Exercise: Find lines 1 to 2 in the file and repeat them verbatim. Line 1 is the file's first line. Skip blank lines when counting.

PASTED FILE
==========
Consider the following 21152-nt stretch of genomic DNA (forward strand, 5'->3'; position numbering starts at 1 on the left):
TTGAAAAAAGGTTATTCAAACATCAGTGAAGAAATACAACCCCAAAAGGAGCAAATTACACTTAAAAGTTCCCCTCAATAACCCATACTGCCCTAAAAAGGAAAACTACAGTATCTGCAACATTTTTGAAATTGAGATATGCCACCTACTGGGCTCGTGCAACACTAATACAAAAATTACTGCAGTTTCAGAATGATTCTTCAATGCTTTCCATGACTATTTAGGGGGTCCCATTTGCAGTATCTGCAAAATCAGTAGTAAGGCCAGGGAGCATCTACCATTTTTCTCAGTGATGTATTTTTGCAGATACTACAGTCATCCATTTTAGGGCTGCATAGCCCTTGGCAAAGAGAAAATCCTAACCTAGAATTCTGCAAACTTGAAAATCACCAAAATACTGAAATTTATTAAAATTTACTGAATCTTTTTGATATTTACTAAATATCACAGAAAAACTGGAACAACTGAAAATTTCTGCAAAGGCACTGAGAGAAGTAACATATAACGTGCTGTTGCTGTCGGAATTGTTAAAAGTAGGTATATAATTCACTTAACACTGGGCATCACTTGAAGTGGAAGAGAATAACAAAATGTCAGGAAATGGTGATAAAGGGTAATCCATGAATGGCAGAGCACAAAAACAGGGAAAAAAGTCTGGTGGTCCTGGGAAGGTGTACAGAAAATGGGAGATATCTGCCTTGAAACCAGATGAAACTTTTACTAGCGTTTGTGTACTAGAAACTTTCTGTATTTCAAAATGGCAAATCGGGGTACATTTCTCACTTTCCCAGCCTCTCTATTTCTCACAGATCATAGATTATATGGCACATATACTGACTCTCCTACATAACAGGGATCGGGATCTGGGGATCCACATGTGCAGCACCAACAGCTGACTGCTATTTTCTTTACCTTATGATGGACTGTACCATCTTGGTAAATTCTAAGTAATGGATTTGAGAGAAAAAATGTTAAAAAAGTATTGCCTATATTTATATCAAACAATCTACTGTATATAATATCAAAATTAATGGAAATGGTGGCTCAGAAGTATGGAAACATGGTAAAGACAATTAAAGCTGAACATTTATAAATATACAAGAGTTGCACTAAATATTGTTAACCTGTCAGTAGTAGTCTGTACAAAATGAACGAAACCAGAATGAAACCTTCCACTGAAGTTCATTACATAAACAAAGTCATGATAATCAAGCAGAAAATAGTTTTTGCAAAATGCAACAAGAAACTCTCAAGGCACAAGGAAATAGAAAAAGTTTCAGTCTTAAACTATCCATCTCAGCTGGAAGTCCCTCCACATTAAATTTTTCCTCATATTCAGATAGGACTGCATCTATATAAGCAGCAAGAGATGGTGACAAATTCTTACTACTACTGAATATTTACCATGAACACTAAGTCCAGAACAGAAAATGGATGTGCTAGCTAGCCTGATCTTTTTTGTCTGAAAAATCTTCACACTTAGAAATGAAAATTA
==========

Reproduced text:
Consider the following 21152-nt stretch of genomic DNA (forward strand, 5'->3'; position numbering starts at 1 on the left):
TTGAAAAAAGGTTATTCAAACATCAGTGAAGAAATACAACCCCAAAAGGAGCAAATTACACTTAAAAGTTCCCCTCAATAACCCATACTGCCCTAAAAAGGAAAACTACAGTATCTGCAACATTTTTGAAATTGAGATATGCCACCTACTGGGCTCGTGCAACACTAATACAAAAATTACTGCAGTTTCAGAATGATTCTTCAATGCTTTCCATGACTATTTAGGGGGTCCCATTTGCAGTATCTGCAAAATCAGTAGTAAGGCCAGGGAGCATCTACCATTTTTCTCAGTGATGTATTTTTGCAGATACTACAGTCATCCATTTTAGGGCTGCATAGCCCTTGGCAAAGAGAAAATCCTAACCTAGAATTCTGCAAACTTGAAAATCACCAAAATACTGAAATTTATTAAAATTTACTGAATCTTTTTGATATTTACTAAATATCACAGAAAAACTGGAACAACTGAAAATTTCTGCAAAGGCACTGAGAGAAGTAACATATAACGTGCTGTTGCTGTCGGAATTGTTAAAAGTAGGTATATAATTCACTTAACACTGGGCATCACTTGAAGTGGAAGAGAATAACAAAATGTCAGGAAATGGTGATAAAGGGTAATCCATGAATGGCAGAGCACAAAAACAGGGAAAAAAGTCTGGTGGTCCTGGGAAGGTGTACAGAAAATGGGAGATATCTGCCTTGAAACCAGATGAAACTTTTACTAGCGTTTGTGTACTAGAAACTTTCTGTATTTCAAAATGGCAAATCGGGGTACATTTCTCACTTTCCCAGCCTCTCTATTTCTCACAGATCATAGATTATATGGCACATATACTGACTCTCCTACATAACAGGGATCGGGATCTGGGGATCCACATGTGCAGCACCAACAGCTGACTGCTATTTTCTTTACCTTATGATGGACTGTACCATCTTGGTAAATTCTAAGTAATGGATTTGAGAGAAAAAATGTTAAAAAAGTATTGCCTATATTTATATCAAACAATCTACTGTATATAATATCAAAATTAATGGAAATGGTGGCTCAGAAGTATGGAAACATGGTAAAGACAATTAAAGCTGAACATTTATAAATATACAAGAGTTGCACTAAATATTGTTAACCTGTCAGTAGTAGTCTGTACAAAATGAACGAAACCAGAATGAAACCTTCCACTGAAGTTCATTACATAAACAAAGTCATGATAATCAAGCAGAAAATAGTTTTTGCAAAATGCAACAAGAAACTCTCAAGGCACAAGGAAATAGAAAAAGTTTCAGTCTTAAACTATCCATCTCAGCTGGAAGTCCCTCCACATTAAATTTTTCCTCATATTCAGATAGGACTGCATCTATATAAGCAGCAAGAGATGGTGACAAATTCTTACTACTACTGAATATTTACCATGAACACTAAGTCCAGAACAGAAAATGGATGTGCTAGCTAGCCTGATCTTTTTTGTCTGAAAAATCTTCACACTTAGAAATGAAAATTA